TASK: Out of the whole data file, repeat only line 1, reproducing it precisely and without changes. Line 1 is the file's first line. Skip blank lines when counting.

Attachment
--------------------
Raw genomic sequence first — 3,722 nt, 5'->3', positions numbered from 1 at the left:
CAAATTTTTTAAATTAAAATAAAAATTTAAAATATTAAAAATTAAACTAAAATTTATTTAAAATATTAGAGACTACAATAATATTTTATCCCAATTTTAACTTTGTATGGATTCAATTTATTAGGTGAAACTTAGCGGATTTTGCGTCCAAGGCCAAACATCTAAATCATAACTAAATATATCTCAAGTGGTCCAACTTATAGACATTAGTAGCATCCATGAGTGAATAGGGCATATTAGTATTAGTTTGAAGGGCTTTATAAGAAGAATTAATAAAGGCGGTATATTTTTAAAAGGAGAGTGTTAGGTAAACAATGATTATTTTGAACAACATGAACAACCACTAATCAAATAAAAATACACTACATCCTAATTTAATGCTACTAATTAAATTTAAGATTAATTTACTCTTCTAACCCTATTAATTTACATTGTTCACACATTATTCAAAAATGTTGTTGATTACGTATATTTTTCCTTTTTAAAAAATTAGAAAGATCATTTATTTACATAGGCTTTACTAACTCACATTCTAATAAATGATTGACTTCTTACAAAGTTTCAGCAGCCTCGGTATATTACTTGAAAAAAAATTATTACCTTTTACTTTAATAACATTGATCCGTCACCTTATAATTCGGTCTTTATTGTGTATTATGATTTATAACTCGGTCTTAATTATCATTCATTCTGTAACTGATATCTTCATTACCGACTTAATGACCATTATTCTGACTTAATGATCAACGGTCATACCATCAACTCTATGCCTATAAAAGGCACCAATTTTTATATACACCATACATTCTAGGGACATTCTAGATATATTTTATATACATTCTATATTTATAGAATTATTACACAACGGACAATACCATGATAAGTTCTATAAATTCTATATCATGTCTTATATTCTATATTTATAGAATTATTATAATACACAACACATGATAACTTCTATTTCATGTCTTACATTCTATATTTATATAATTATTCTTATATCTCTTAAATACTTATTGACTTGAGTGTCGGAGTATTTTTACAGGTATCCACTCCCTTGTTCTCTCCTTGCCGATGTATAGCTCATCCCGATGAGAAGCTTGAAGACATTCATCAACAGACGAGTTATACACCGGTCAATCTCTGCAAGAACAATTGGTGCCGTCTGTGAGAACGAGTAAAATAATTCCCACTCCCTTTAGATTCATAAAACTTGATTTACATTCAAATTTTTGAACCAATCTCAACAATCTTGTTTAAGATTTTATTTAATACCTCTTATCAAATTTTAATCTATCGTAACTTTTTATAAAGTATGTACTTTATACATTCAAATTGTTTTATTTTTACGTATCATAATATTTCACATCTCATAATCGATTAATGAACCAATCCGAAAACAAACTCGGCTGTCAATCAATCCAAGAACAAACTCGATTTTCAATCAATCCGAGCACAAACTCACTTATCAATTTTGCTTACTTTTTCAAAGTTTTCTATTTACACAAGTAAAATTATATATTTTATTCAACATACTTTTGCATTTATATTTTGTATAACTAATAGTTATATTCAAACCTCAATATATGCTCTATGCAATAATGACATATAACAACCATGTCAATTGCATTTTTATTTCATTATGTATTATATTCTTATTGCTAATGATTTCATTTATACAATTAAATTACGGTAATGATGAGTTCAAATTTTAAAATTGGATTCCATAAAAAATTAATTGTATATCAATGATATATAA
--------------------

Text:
Raw genomic sequence first — 3,722 nt, 5'->3', positions numbered from 1 at the left: